In the Old Testament, if people wished to express their thanks to God for blessings received, they could bring an extra offering. Now, since Christ died once for all on the altar of the cross, there is clearly no need for us to bring any sacrifices for sin to an altar. Yet Hebrews states, “Through Jesus, therefore, let us continually offer to God a sacrifice of praise, the fruit of lips that openly profess his name. And do not forget to do good and to share with others, for with such sacrifices God is pleased.”(v.15-16) Now you know why we have an altar in church. It is not used to win God’s favor, but as a place to give our thanks to God who gave His only Son to be our Savior.

Christ redeemed us so that we would be God’s people, eager to do what is good. “He died for all, that those who live should no longer live for themselves but for him who died for them….” (2 Corinthians 5:15) The Christians in Philippi are a wonderful example of what it means to “do good and to share with others.” (v.16) Not only did they welcome Paul while he was on his missionary journey; they continued to support his work after he moved on. In response, Paul wrote the Philippians: “I am amply supplied, now that I have received … the gifts you sent. They are a fragrant offering, an acceptable sacrifice, pleasing to God.” (Philippians 4:18) Let us continue to thank our God by supporting the work that proclaims to the world Christ’s sacrifice and devote ourselves to honoring Christ as our Savior. He died for us and rose to give us of a blessed death and a victorious resurrection to eternal life.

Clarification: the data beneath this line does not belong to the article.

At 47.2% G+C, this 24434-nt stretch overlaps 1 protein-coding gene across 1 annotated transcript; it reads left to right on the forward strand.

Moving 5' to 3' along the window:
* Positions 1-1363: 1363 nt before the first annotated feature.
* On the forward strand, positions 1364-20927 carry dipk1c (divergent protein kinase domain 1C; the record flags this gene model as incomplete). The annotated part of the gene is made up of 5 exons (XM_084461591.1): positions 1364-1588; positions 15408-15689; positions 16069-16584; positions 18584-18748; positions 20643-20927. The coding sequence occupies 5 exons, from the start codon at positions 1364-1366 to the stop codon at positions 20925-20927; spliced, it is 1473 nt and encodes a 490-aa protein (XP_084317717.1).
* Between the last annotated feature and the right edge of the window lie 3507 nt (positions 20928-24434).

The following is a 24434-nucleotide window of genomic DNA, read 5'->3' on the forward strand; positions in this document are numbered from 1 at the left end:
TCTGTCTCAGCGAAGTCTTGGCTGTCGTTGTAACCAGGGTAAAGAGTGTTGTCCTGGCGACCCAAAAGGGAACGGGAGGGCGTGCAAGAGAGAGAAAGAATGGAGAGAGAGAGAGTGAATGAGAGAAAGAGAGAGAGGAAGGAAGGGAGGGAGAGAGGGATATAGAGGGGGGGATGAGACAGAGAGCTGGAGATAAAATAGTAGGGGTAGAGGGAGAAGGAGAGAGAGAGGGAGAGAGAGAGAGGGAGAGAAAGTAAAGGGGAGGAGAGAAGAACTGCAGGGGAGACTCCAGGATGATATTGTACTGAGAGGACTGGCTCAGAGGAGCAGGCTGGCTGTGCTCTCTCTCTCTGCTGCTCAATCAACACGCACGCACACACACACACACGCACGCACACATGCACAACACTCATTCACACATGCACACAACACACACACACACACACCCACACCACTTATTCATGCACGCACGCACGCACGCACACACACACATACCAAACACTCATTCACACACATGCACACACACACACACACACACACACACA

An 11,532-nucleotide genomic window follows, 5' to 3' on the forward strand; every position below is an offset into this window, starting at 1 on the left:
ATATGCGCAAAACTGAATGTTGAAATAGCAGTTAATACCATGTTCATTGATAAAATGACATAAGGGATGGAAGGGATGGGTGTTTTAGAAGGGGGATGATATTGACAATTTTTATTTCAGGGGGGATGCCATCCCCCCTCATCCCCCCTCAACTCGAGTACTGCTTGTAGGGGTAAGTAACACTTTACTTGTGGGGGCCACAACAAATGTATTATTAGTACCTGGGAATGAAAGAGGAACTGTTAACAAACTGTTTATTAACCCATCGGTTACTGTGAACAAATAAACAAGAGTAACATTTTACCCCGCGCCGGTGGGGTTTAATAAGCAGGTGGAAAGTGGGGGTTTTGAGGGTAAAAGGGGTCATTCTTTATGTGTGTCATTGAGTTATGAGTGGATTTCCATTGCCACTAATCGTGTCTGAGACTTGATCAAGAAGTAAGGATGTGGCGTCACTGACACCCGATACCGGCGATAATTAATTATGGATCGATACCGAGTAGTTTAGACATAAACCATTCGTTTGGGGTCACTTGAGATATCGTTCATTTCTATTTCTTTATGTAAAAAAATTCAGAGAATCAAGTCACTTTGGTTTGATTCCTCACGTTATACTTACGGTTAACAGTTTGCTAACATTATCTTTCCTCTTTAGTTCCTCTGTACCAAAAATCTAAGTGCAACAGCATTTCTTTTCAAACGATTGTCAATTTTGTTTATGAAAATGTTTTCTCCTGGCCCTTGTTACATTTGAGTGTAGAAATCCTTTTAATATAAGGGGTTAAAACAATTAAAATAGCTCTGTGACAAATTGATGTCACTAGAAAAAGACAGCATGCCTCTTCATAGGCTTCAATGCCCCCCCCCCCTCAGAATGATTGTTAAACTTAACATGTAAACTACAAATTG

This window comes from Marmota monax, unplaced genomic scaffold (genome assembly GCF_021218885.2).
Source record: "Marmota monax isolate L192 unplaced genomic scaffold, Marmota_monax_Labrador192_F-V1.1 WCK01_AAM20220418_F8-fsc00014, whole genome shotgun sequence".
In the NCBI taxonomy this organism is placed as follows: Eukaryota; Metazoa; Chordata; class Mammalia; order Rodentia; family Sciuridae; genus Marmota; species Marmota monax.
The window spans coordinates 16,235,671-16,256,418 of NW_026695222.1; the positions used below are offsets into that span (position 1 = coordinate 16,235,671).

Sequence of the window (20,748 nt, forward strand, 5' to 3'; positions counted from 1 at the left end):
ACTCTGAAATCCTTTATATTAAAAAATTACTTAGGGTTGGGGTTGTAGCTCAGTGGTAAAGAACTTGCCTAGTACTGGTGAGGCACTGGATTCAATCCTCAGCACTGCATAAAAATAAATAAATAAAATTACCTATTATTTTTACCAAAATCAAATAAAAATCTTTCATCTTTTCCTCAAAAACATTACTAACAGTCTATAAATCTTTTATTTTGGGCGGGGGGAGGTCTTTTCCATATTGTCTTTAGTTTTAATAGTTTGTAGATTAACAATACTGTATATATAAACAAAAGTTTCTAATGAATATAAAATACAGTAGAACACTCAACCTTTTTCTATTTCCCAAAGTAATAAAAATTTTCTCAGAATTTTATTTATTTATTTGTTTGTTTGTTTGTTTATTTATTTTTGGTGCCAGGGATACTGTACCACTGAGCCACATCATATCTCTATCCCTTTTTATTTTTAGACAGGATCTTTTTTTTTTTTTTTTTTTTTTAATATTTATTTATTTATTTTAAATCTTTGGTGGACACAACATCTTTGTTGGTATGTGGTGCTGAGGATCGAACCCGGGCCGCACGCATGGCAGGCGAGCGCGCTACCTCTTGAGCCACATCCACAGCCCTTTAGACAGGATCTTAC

Yes, we have an altar: the cross. Let us go to that cross, believing the message that Christ has paid for our sins in full so we may honor Him no matter what the cost with our sacrifices of praise. Amen.